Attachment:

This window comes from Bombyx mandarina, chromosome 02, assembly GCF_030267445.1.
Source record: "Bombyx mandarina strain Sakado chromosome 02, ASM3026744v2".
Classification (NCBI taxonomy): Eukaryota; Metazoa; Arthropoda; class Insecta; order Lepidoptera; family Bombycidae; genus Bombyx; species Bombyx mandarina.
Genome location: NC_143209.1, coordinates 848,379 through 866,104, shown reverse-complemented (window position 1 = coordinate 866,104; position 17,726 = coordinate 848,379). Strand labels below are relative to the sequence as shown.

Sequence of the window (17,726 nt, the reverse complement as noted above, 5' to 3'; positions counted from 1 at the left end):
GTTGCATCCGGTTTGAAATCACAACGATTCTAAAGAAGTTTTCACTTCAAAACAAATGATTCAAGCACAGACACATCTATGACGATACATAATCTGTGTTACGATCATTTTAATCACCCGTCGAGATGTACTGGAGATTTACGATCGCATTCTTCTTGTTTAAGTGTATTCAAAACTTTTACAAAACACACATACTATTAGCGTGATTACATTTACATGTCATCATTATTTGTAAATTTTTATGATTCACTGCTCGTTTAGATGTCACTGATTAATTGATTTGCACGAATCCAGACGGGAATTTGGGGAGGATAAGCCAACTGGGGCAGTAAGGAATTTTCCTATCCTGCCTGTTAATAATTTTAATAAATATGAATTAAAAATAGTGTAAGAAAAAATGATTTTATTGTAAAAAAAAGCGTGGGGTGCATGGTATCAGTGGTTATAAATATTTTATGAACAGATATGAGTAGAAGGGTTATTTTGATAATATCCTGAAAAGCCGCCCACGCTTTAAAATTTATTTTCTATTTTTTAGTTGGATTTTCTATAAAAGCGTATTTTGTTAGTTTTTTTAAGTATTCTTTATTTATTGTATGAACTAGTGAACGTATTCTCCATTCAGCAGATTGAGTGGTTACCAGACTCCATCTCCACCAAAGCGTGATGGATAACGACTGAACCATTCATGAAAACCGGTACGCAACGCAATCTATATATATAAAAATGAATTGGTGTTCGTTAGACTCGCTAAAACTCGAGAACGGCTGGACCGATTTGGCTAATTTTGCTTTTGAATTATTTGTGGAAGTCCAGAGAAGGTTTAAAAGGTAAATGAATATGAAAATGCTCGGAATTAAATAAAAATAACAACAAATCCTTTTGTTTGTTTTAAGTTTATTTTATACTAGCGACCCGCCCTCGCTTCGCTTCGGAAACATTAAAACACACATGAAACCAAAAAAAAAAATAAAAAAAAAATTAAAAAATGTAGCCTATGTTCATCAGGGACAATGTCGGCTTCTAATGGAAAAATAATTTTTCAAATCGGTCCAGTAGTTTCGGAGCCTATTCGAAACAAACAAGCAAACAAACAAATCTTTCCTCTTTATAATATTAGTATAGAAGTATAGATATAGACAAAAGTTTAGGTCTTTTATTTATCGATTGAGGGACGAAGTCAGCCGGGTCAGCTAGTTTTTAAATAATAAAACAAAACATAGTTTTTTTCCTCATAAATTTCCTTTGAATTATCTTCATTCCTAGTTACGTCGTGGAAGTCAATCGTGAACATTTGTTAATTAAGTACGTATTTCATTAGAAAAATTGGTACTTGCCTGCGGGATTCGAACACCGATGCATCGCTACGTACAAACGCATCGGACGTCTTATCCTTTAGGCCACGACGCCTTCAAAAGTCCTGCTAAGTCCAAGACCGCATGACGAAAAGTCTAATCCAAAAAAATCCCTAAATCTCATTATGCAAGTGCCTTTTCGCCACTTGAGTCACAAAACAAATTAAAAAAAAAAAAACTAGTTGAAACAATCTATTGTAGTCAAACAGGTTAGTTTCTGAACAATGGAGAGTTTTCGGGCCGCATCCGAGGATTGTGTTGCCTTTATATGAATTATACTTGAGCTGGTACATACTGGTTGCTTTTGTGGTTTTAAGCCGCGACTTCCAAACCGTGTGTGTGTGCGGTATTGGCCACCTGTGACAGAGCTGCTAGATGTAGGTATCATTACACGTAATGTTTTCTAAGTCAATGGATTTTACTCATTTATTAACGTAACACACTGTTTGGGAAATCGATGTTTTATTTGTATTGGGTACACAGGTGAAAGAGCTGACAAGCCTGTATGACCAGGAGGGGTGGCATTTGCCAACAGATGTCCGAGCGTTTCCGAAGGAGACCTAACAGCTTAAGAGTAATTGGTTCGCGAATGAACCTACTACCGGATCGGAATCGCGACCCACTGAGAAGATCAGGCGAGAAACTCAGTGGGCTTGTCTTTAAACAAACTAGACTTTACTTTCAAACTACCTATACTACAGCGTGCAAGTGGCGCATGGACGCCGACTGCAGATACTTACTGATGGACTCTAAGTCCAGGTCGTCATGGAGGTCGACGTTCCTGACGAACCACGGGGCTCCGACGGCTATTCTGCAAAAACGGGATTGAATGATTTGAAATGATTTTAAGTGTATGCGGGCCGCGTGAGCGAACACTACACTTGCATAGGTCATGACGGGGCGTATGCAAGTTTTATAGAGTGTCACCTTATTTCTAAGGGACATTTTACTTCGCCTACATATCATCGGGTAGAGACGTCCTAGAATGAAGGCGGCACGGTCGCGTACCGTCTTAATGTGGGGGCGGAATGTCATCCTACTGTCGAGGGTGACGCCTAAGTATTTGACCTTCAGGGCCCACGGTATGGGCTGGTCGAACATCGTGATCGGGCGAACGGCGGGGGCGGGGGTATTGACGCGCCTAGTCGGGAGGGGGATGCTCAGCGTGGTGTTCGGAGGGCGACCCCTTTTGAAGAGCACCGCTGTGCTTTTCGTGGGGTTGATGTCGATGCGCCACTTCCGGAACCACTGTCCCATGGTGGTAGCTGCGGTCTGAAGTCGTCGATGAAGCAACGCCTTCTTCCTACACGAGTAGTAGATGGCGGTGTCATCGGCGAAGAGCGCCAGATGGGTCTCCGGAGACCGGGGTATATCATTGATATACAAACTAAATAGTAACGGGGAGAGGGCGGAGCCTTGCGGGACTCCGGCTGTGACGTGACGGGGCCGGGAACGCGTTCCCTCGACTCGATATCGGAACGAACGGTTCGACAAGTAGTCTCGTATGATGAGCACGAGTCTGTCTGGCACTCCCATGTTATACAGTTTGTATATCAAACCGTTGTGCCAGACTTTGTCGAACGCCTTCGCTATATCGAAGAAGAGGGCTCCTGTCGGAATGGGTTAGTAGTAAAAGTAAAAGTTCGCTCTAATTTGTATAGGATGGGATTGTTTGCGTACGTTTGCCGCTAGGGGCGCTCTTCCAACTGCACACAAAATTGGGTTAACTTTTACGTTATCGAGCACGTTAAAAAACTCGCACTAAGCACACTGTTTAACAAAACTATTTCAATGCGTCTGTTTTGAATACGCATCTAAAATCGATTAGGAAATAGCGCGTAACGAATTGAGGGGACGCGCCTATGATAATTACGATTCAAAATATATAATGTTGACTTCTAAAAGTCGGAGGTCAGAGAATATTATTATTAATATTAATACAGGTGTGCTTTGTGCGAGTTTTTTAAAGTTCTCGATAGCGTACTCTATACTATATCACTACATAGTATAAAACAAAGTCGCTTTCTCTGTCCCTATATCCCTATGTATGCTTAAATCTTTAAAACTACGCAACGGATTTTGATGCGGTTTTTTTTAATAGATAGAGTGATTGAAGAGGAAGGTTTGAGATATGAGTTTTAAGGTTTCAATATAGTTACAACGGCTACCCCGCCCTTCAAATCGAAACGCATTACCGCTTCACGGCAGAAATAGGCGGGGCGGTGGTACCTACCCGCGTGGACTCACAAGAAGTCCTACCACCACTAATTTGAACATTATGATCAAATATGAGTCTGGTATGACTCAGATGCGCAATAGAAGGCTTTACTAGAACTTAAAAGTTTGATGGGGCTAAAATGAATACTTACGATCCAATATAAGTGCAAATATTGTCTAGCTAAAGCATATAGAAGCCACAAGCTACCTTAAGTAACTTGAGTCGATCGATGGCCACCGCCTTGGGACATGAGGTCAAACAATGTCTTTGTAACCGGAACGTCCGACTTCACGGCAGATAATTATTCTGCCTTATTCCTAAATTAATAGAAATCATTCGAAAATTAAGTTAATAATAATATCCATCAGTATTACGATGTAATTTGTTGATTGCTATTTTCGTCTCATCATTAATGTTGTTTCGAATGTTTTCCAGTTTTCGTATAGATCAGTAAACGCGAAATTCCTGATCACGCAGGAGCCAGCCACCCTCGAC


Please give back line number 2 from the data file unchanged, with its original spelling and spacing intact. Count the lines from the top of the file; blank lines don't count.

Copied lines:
Source record: "Bombyx mandarina strain Sakado chromosome 02, ASM3026744v2".